By Pritha Sarkar
RIO DE JANEIRO (Reuters) – Kohei Uchimura left it late – very, very late – before a heart-stopping final horizontal bar routine lifted him into the pantheon of greats as he became the first gymnast in 44 years to win back-to-back Olympic all around titles on Wednesday.
In the end, all it took was a razor-thin 0.099 of a point to separate triumph and disaster.
A day after the American women romped to the team title by more than eight points, Uchimura, Oleg Verniaiev and Britain’s Max Whitlock provided the kind of edge-of-the-seat drama that tore everyone’s nerves to shreds.
Going into the final round, it seemed as if the unthinkable would happen and the man who has been unbeaten in the event since picking up a silver in the 2008 Olympics would be knocked off his perch by Verniaiev.
In a high-quality contest devoid of falls and spills by the top contenders, Verniaiev led the standings from the third rotation and held a 0.901 of a point lead over the Japanese great ahead of their final apparatus, the horizontal bar.
When Uchimura, who fell from the bar during qualifying, earned 15.800 with his high-flying routine that drew a chorus of “oohs” and “ahhs” each time he performed one of his four release and catch maneuvers, it left Verniaiev needing to overhaul a target of 14.899.
Having amassed 15.133 in qualifying, the 22-year-old Ukrainian knew the gold was within touching distance.
Verniaiev raised his fist after completing his dismount with a wobble and clutched the Ukrainian badge on his vest as he urged the crowd to cheer him as he waited for his total to flash up on the giant screen in the Rio Olympic Arena.
When a score of 14.800 denied him the top prize by the narrowest of margins, he gave a rueful smile and raised both palms upward as if to say “What more could I do?”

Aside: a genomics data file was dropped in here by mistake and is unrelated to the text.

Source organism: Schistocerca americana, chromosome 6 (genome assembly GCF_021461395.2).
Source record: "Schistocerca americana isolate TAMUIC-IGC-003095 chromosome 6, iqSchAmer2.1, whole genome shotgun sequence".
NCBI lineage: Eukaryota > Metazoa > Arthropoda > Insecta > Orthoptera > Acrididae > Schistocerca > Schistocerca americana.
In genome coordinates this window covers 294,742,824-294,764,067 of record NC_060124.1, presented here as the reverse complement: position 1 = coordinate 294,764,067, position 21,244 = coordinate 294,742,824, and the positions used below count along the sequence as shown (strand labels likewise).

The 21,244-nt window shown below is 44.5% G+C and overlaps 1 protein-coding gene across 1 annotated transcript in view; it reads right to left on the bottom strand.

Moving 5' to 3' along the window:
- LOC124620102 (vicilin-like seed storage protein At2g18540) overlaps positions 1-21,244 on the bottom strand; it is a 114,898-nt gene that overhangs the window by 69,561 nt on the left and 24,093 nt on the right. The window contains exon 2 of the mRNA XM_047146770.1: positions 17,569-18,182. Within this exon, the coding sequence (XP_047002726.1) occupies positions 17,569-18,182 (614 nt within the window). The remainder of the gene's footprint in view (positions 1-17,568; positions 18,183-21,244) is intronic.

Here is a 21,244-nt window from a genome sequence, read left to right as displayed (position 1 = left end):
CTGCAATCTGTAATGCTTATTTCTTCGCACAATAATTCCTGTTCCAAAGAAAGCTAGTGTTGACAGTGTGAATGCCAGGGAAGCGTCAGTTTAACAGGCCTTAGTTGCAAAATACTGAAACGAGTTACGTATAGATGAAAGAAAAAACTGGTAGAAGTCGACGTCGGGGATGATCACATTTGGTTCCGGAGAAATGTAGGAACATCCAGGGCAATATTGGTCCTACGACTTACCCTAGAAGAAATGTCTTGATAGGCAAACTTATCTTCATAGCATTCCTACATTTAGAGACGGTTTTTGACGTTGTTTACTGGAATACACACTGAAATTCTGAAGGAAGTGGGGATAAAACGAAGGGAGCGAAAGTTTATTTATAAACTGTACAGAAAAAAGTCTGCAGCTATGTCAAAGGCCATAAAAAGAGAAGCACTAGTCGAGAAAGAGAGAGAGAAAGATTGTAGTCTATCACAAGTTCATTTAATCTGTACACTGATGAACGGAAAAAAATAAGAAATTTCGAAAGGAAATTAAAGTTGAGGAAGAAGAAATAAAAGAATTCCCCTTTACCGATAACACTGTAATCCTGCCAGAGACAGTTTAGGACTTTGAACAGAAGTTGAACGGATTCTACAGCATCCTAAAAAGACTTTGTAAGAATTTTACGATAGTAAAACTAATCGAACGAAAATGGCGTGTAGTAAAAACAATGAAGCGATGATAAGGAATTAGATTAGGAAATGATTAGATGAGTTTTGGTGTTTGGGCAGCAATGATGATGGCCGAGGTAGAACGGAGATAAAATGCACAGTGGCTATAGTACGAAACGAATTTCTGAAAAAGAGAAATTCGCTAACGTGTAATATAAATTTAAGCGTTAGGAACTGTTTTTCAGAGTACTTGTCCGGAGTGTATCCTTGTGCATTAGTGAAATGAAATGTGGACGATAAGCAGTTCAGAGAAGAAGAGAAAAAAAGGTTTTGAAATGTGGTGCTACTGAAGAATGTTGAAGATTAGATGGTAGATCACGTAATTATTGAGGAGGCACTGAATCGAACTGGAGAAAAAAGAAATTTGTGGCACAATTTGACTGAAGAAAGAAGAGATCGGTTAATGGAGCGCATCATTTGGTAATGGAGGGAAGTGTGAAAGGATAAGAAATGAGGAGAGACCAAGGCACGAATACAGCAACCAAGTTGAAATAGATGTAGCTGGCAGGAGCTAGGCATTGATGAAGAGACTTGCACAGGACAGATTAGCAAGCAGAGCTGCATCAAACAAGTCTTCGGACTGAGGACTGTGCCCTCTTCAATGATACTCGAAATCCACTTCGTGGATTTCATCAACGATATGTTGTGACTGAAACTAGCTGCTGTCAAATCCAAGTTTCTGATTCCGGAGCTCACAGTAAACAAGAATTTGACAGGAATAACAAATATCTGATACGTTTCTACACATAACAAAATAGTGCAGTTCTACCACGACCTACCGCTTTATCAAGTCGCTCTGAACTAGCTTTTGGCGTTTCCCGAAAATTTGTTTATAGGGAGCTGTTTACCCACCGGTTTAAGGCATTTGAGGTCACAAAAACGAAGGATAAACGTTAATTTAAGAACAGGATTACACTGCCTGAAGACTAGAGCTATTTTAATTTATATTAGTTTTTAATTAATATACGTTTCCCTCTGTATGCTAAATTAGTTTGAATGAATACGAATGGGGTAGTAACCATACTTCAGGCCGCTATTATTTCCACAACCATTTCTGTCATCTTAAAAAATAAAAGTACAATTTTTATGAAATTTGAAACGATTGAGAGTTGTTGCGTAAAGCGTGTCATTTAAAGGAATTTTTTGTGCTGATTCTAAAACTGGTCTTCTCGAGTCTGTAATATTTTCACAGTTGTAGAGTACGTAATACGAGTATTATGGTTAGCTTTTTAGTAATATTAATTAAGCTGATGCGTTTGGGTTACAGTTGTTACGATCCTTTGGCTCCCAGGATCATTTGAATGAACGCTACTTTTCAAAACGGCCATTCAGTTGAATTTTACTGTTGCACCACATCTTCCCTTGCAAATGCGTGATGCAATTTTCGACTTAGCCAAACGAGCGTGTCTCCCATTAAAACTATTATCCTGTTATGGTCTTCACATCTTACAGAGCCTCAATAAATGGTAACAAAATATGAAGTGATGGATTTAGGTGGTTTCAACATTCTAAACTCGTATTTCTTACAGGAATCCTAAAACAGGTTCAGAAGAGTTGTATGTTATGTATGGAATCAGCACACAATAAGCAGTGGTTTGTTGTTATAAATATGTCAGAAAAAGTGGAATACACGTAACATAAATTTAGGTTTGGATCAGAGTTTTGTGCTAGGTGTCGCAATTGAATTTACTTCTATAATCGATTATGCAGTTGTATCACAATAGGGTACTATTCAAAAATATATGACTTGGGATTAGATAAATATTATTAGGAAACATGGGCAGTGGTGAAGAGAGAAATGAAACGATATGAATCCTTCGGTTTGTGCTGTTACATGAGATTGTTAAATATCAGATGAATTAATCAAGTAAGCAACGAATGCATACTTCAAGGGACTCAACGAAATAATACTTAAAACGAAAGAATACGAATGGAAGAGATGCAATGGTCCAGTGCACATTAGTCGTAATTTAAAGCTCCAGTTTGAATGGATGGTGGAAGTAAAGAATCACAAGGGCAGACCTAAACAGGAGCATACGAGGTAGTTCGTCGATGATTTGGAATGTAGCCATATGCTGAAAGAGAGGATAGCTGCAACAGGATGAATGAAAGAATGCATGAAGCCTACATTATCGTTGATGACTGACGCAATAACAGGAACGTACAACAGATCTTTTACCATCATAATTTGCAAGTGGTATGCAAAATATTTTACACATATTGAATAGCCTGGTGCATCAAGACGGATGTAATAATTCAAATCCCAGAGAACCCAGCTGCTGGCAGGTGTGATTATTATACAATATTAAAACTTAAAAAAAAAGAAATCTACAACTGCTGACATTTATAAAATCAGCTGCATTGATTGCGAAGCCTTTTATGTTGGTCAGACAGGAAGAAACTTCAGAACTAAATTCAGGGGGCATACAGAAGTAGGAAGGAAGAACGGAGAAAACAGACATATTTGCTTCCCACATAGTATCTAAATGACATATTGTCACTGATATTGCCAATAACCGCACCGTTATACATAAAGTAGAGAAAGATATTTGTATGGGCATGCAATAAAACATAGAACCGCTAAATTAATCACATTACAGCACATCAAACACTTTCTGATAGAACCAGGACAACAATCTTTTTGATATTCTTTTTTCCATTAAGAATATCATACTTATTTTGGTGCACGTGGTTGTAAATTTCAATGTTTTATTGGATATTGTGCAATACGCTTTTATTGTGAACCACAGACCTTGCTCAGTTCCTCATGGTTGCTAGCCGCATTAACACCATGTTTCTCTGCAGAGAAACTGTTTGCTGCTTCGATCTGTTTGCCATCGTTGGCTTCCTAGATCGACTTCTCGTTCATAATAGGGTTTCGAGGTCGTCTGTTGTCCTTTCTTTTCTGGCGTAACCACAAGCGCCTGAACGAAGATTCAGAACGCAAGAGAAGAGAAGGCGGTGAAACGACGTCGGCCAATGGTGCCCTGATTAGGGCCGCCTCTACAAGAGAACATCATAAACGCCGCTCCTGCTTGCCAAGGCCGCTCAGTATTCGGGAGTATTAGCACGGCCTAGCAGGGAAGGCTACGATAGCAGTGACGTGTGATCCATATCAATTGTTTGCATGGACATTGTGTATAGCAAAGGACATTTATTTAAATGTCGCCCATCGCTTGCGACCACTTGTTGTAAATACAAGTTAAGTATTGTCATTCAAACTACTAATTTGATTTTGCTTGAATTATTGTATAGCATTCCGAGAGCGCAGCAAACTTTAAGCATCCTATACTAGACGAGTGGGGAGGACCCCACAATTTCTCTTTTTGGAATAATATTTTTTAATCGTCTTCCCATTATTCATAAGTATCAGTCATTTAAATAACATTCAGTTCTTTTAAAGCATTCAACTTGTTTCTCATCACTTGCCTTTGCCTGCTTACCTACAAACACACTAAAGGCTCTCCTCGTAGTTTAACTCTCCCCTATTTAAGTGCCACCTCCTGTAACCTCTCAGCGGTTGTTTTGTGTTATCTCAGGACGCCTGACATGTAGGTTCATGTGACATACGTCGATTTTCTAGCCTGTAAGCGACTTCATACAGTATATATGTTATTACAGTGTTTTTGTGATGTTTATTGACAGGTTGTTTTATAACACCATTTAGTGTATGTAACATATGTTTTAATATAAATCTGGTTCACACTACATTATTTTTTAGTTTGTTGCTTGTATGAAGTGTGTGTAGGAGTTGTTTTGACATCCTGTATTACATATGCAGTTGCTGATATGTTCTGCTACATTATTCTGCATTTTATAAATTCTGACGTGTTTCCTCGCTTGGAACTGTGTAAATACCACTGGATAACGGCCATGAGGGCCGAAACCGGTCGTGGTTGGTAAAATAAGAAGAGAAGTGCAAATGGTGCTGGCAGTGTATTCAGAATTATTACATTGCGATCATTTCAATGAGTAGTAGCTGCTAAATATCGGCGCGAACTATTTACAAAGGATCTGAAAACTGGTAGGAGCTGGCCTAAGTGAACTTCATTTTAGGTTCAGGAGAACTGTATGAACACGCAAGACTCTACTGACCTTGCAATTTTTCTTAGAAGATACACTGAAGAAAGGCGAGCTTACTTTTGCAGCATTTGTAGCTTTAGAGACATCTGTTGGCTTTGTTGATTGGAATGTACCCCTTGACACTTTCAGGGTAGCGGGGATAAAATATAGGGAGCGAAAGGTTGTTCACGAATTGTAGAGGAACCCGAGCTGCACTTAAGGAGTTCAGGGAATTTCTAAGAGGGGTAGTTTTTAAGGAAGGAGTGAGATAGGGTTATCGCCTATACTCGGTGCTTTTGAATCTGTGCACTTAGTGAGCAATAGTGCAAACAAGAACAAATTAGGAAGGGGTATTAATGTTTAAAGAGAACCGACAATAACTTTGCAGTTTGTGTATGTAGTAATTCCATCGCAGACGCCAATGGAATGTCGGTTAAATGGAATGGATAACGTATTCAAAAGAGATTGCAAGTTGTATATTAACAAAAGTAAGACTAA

There is not much you can do when you run into a man who is fast running out of fingers to count the number of all around titles he owns.
“Six world championships and two Olympic wins in eight years is a great victory. I’ve raised the bar,” said the champion, who unfurled eight fingers one-by-one to confirm his haul.
Verniaiev simply could not have done more.
“I was so close to gold… but I’m quite happy I managed to make Kohei very, very nervous,” quipped the Ukrainian.
“He is the Michael Phelps of gymnastics. Competing with a guy who has not given up his title since 2009 is amazing. I just want to be as close as possible to beat him. I’ll beat him next time.”
The only consolation for Verniaiev was that he had pushed King Kohei like no other challenger has during his remarkable reign – with Wednesday’s victory marking the slimmest margin of all his eight global triumphs.
“He is the king of gymnastics. But I have come as close as possible to him as nobody has before,” summed up Verniaiev.
Close… but not close enough.
Uchimura became only the fourth man, and the first since his compatriot Sawao Kato in 1972, to capture successive golds in the event that tests skills across six apparatus. The 27-year-old, who also won the team title two days ago, joins Kato as the only men to win three Olympic all around medals, with both owning two golds and a silver.
Uchimura won with a total of 92.365.
The battle for bronze was equally compelling as Whitlock trumped Russia’s David Belyavskiy by a negligible 0.143 of a point to become the first British man in 108 years to win an all around medal with a total of 90.641.
(Reporting by Pritha Sarkar; Editing by John O’Brien and Andrew Hay)